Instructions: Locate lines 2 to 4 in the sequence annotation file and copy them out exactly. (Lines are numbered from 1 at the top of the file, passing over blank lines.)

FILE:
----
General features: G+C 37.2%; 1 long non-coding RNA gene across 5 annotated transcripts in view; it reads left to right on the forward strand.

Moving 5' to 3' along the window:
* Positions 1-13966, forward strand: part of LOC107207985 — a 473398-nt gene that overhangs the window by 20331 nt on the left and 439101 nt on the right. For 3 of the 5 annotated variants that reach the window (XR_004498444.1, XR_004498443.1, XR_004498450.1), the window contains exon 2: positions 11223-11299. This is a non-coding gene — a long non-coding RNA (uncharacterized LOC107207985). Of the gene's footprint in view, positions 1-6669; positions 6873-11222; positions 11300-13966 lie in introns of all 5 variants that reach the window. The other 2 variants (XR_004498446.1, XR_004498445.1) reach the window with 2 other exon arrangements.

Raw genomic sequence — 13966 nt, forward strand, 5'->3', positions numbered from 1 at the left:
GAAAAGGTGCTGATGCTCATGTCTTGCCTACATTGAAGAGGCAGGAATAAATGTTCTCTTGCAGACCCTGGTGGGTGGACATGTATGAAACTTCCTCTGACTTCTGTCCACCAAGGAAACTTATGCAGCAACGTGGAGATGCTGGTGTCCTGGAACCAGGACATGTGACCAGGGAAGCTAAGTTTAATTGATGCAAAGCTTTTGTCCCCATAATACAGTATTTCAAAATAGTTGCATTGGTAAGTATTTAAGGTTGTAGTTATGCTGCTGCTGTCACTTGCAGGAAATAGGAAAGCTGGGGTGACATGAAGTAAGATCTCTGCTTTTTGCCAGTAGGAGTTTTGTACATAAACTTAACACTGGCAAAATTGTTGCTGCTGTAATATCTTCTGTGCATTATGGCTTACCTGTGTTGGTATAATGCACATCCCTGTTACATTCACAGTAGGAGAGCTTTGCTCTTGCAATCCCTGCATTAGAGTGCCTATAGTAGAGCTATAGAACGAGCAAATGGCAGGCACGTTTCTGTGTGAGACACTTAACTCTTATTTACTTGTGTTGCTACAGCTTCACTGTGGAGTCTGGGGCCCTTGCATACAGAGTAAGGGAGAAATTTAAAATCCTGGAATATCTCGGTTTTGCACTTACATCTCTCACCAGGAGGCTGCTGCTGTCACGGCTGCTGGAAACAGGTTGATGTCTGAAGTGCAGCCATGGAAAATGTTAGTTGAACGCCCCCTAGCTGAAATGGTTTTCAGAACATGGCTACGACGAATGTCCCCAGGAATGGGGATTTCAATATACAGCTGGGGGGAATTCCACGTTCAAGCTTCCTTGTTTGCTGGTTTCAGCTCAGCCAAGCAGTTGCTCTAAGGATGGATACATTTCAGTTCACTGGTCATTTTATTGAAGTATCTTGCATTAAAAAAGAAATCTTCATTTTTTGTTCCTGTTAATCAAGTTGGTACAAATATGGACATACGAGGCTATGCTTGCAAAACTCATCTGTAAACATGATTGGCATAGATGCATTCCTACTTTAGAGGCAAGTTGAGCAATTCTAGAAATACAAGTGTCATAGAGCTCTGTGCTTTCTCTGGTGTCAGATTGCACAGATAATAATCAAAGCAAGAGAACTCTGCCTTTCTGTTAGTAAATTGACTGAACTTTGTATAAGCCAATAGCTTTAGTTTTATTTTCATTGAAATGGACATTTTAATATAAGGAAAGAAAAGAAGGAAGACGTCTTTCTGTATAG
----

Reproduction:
Moving 5' to 3' along the window:
* Positions 1-13966, forward strand: part of LOC107207985 — a 473398-nt gene that overhangs the window by 20331 nt on the left and 439101 nt on the right. For 3 of the 5 annotated variants that reach the window (XR_004498444.1, XR_004498443.1, XR_004498450.1), the window contains exon 2: positions 11223-11299. This is a non-coding gene — a long non-coding RNA (uncharacterized LOC107207985). Of the gene's footprint in view, positions 1-6669; positions 6873-11222; positions 11300-13966 lie in introns of all 5 variants that reach the window. The other 2 variants (XR_004498446.1, XR_004498445.1) reach the window with 2 other exon arrangements.

Raw genomic sequence — 13966 nt, forward strand, 5'->3', positions numbered from 1 at the left: